Idea sharing: Policymakers cooperate through international bodies, sharing ideas and best practices. The OECD’s competition regulatory forums are one example. US and EU regulators met just this week to discuss approaches.
Not all examples are as obvious as the ones above. So to understand contagion in more depth, let’s look at a more nuanced case. India, it turns out is an excellent case study. To know what’s happening on the tech policy front there, I turned to my friend Arpit Chaturvedi, CEO of Global Policy Insights.
I wanted to know three things:
How does contagion happen in practice? In India, it is built into the sausage-making process.
Who are the main sources of inspiration? The EU and US are key influences, but China is a growing inspiration.
What should we expect going forward? A more digitally sovereign India means less direct borrowing of ideas, and a future where India exports policy elsewhere.
How does contagion happen in practice?
India has a long history of developing policies by looking at other examples but tailoring and contextualizing them to fit Indian realities. That is how the Indian Constitution was written.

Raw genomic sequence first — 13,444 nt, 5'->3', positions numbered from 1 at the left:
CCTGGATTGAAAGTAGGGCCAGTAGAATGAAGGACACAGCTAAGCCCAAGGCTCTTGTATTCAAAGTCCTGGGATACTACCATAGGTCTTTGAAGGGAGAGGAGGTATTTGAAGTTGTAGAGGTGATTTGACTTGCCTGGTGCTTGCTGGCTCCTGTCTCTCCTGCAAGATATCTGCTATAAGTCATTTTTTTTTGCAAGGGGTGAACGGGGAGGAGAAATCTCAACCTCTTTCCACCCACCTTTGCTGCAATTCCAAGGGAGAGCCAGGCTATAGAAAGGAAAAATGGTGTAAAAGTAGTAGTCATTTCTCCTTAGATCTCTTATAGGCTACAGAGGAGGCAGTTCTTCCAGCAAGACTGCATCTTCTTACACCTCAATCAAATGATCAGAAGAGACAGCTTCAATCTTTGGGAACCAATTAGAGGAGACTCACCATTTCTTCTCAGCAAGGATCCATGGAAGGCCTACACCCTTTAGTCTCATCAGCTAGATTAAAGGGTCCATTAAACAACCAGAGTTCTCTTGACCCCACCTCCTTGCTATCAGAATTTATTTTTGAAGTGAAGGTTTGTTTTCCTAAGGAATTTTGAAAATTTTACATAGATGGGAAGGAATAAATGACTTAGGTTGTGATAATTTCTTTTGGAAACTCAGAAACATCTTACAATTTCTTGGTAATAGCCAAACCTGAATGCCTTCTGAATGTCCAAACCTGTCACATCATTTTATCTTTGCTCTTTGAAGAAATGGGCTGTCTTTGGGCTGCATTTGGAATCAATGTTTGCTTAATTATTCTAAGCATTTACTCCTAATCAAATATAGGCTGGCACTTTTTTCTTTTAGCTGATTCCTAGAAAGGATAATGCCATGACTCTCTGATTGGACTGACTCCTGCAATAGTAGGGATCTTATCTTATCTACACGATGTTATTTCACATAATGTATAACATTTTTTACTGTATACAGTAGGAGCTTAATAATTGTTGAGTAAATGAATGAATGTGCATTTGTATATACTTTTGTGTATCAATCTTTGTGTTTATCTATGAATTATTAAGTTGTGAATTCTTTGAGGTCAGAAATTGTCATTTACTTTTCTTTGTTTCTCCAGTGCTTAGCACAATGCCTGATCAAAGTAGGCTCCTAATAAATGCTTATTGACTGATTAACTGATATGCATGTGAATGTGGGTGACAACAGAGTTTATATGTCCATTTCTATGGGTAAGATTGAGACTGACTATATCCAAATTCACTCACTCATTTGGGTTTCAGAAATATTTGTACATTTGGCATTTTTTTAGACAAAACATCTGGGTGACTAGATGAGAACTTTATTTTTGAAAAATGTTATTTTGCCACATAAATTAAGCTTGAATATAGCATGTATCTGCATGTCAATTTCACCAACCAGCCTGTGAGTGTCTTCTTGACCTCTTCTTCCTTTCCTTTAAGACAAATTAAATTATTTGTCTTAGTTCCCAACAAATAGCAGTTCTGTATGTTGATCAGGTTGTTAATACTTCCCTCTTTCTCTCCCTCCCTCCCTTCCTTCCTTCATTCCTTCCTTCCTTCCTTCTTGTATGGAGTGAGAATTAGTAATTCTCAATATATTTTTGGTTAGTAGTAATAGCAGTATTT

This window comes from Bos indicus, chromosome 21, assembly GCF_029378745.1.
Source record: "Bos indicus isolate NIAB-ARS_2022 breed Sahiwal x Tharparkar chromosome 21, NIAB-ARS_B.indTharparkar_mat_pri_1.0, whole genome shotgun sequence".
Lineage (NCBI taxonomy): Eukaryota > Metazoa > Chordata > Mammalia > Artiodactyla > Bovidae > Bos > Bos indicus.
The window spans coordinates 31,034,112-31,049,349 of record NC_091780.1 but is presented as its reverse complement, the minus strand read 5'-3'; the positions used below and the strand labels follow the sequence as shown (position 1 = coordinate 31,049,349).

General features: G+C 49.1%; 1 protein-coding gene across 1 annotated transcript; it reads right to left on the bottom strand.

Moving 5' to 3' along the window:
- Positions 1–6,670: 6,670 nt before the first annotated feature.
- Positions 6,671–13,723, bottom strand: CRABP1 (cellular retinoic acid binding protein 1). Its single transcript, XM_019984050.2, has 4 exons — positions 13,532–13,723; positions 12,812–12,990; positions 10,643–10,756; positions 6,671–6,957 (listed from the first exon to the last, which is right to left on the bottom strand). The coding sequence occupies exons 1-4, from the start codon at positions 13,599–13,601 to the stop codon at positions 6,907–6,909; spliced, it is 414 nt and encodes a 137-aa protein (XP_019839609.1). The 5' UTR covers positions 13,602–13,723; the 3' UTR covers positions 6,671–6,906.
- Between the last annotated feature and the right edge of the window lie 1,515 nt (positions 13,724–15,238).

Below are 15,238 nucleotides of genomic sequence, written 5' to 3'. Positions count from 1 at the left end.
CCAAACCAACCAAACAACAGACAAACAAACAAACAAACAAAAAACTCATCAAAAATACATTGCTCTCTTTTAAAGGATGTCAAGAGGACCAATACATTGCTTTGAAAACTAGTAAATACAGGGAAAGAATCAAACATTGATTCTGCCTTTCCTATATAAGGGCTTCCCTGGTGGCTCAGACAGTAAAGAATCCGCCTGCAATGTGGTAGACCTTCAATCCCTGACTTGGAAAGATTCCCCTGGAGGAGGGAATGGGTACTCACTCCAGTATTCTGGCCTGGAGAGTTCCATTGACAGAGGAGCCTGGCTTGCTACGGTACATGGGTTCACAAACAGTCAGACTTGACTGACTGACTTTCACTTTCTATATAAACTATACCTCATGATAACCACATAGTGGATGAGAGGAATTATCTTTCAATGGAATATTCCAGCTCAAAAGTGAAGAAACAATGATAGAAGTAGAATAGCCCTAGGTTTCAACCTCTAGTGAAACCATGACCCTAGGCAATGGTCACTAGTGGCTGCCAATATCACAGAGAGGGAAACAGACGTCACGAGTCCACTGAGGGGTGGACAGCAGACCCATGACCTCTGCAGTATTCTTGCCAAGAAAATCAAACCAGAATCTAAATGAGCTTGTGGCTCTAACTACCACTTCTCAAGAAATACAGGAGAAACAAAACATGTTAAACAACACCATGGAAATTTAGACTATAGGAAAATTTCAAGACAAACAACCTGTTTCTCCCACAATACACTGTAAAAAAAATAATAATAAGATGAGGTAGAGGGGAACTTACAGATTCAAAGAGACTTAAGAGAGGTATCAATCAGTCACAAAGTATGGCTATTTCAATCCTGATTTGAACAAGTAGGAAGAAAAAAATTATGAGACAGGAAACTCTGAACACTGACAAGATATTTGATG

But how does it work? In India, contagion is built into the policymaking process through comparative studies of policies from abroad. This is often done by consultants who are also influenced by foreign ideas, and sometimes foreign experts are consulted directly. This creates three contagion avenues:
Every time - policy benchmarking studies: A typical part of the Indian policy process is to benchmark studies against other policies from abroad. This creates a built-in mechanism to borrow or be inspired by ideas considered a success elsewhere.